In 2010, Spokane Valley Rev. Wayne Scott Creach brought his handgun to check on a car parked on private property. It turned out the car was an unmarked sheriff's deputy vehicle, and Creach was shot and killed in the resulting confrontation.
Logan worries that this incident could have ended the same way if he were less peaceful.
WHY WAS LOGAN TO BE ARRESTED NOW?
Logan knew he had a Douglas County warrant out for his arrest. He says he had leftover probationary fines after his conviction for possession of heroin.
"They said that wasn't enough, and that they would issue a warrant," Logan says. "I said, 'I guess you'll have to issue a warrant.'"
In fact, Logan says he'd been pulled over twice in Spokane County, once by a sheriff's deputy and once by an SPD officer, and was told that he had a warrant out for his arrest. But he says that Douglas County didn't want to go to the hassle of bringing him all the way to the county to jail him for a fine.
He suggests it was retaliation, maybe for his comments about "antifa" in a July Inlander article.
He says they looked up his warrant status, not because of his political activism, but because he'd made "threatening comments toward law enforcement" online.
Normally, it would be easy to comb through Logan's social media history to see if he'd said anything threatening.
"I didn't want to deal with people that I used to know, that I used to be friends with, telling me I'm a piece of shit so that they can defend the police," Logan says.
Logan says a lot of derisive things about cops.
"I talk about pigs all the time. They are pigs," Logan told the Inlander. "And Sheriff Ozzie is this biggest clown-pig of them all."
But he initially scoffed at the idea that he'd said anything about doing violence to pigs.
"Cutting the heads off of pigs?" Logan said. "No, I don't recall anything like that ... Never anything about slaughtering pigs or anything."
He says he never had the intention of making any sort of threats toward police officers.
"If you wanted to purposely misinterpret a joke or something, then I don't know. You would have to reach to find an actual threat," Logan says. "I've shared posts of riot footage where police officers have been knocked down or where people are making fun of them or that sort of thing... But when you compare that to the violence they commit, it's absurd."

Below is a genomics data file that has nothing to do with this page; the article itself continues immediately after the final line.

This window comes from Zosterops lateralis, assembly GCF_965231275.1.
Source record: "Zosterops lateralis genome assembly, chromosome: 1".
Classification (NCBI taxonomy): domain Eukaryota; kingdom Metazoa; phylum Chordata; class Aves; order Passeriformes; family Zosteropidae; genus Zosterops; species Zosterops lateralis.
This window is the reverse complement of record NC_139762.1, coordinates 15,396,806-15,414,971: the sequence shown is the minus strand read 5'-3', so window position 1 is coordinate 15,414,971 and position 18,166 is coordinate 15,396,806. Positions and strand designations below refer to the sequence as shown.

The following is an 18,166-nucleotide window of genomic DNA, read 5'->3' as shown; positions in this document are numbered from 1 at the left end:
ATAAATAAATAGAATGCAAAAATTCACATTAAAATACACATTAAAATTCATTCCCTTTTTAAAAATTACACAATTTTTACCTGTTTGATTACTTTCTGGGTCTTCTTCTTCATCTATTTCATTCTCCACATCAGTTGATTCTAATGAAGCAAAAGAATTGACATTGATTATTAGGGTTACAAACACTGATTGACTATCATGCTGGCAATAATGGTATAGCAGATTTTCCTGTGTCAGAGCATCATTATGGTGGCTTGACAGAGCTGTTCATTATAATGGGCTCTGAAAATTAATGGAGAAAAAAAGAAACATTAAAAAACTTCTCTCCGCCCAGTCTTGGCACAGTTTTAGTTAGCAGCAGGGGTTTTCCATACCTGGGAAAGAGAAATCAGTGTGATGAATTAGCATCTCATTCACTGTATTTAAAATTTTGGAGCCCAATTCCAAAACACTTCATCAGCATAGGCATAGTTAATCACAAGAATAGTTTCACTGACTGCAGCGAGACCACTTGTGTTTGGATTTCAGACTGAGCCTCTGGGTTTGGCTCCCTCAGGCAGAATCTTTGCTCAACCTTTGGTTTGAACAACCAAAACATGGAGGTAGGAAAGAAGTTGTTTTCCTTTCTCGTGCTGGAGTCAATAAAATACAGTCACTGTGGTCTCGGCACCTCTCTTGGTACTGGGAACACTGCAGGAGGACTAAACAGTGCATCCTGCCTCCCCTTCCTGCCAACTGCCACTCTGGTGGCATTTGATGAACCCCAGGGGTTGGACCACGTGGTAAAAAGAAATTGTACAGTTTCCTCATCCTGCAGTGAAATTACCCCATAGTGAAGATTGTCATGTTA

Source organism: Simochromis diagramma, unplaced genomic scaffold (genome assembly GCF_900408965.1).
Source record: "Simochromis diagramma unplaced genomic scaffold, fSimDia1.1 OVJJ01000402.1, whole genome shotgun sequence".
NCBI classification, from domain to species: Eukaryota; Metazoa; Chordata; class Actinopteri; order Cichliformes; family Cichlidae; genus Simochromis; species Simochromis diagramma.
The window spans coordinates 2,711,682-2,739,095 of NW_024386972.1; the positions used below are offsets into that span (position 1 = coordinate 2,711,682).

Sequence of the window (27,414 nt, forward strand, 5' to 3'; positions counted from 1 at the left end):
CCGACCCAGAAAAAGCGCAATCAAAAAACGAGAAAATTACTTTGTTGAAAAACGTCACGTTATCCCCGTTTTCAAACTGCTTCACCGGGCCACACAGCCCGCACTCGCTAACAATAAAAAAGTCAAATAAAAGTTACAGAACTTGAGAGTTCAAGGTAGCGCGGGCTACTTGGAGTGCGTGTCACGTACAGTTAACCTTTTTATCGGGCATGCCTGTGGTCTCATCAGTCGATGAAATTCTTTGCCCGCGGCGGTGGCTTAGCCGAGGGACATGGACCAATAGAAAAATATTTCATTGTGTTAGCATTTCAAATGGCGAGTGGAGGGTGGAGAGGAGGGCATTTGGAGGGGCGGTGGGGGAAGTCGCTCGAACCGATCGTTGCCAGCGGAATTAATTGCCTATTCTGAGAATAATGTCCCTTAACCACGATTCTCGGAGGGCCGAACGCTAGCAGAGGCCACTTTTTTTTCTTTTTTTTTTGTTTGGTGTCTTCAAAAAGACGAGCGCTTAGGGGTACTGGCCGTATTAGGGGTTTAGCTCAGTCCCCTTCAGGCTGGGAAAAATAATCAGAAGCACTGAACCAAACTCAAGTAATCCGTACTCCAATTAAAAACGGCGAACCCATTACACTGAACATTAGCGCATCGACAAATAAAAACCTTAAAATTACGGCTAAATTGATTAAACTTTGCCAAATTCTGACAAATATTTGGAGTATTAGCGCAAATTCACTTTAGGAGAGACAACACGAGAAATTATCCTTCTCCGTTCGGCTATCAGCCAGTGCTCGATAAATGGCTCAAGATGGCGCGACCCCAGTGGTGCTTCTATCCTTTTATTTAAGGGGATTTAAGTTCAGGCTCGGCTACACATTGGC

But after the Inlander repeatedly pressed the sheriff's office on what Logan's comments were, Gregory sent over an image with two screenshots. One included a Facebook comment from Logan on June 29, writing about how he wants to "take these pigs' heads off with a hand saw."
Gregory says that the comments were non-specific enough to be protected under the First Amendment, despite their violent nature. Still, it was a reason for law enforcement to look into his background, and that's where they found the old warrant for his arrest. He says Spokane County Sheriff Ozzie Knezovich plans to provide additional context around this issue on Tuesday.
When confronted by the Inlander about the screenshot, Logan admitted he'd written it.
He says the comments had been triggered by viewing footage of police violence after some of the George Floyd protests.
Today, he says he believes that "destruction of property has been a useful tactic" and argues that rioting is defensible, even if it's not always the best option.
Still, he makes a distinction between defending actions and endorsing them.
But what about out-and-out violence? Does he believe that it's justifiable to, say, throw rocks at police officers?
Only in self-defense, he says. If the cops are swinging their batons or attacking protesters, he believes turnabout is fair play.
Still, Logan stresses that he personally wouldn't use destructive or violent tactics during protests.
"I personally am never going to destroy property," he says. "I'm a 40-year-old man who has a painting business."
Logan argues that the way he was arrested was clearly meant to intimidate him.
And indeed, when the Inlander spoke with Logan, he expressed concerns about being watched, saying he'd seen men in black vans on his street this morning.